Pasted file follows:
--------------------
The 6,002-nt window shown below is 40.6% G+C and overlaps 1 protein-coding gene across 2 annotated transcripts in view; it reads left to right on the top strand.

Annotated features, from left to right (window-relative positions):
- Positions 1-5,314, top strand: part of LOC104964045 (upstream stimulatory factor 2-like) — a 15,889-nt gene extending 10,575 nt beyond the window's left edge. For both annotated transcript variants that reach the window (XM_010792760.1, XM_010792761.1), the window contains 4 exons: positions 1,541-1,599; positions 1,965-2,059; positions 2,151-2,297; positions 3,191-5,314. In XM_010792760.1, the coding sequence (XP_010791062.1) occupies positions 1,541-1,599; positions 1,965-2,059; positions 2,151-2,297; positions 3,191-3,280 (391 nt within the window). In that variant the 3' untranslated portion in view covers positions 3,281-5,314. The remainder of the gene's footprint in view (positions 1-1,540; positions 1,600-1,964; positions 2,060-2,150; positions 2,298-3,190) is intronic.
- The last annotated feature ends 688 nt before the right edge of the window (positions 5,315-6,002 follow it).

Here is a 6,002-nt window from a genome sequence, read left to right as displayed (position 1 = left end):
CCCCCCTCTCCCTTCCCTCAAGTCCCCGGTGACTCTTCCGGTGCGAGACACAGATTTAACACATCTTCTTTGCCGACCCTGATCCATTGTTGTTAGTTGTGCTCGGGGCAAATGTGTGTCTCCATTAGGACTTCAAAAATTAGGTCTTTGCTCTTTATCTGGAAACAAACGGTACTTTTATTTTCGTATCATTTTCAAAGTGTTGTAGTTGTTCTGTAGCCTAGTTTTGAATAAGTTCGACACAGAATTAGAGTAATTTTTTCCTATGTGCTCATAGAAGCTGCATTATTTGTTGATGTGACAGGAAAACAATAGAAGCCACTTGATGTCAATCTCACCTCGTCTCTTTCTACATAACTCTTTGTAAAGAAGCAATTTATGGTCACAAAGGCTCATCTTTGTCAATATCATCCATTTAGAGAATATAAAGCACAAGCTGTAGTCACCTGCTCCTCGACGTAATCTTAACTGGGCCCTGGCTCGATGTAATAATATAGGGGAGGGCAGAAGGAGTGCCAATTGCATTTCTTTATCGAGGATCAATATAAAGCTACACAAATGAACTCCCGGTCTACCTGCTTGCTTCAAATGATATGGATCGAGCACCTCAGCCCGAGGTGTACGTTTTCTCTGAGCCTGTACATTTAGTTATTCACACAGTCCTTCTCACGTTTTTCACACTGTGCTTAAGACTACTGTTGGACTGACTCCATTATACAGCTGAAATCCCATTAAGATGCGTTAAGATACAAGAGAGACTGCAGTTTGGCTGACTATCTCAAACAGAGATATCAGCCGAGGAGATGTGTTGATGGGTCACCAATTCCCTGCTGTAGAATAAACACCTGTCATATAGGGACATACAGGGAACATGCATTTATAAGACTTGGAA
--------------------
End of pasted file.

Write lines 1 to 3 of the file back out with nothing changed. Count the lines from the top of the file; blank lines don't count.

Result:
The 6,002-nt window shown below is 40.6% G+C and overlaps 1 protein-coding gene across 2 annotated transcripts in view; it reads left to right on the top strand.

Annotated features, from left to right (window-relative positions):
- Positions 1-5,314, top strand: part of LOC104964045 (upstream stimulatory factor 2-like) — a 15,889-nt gene extending 10,575 nt beyond the window's left edge. For both annotated transcript variants that reach the window (XM_010792760.1, XM_010792761.1), the window contains 4 exons: positions 1,541-1,599; positions 1,965-2,059; positions 2,151-2,297; positions 3,191-5,314. In XM_010792760.1, the coding sequence (XP_010791062.1) occupies positions 1,541-1,599; positions 1,965-2,059; positions 2,151-2,297; positions 3,191-3,280 (391 nt within the window). In that variant the 3' untranslated portion in view covers positions 3,281-5,314. The remainder of the gene's footprint in view (positions 1-1,540; positions 1,600-1,964; positions 2,060-2,150; positions 2,298-3,190) is intronic.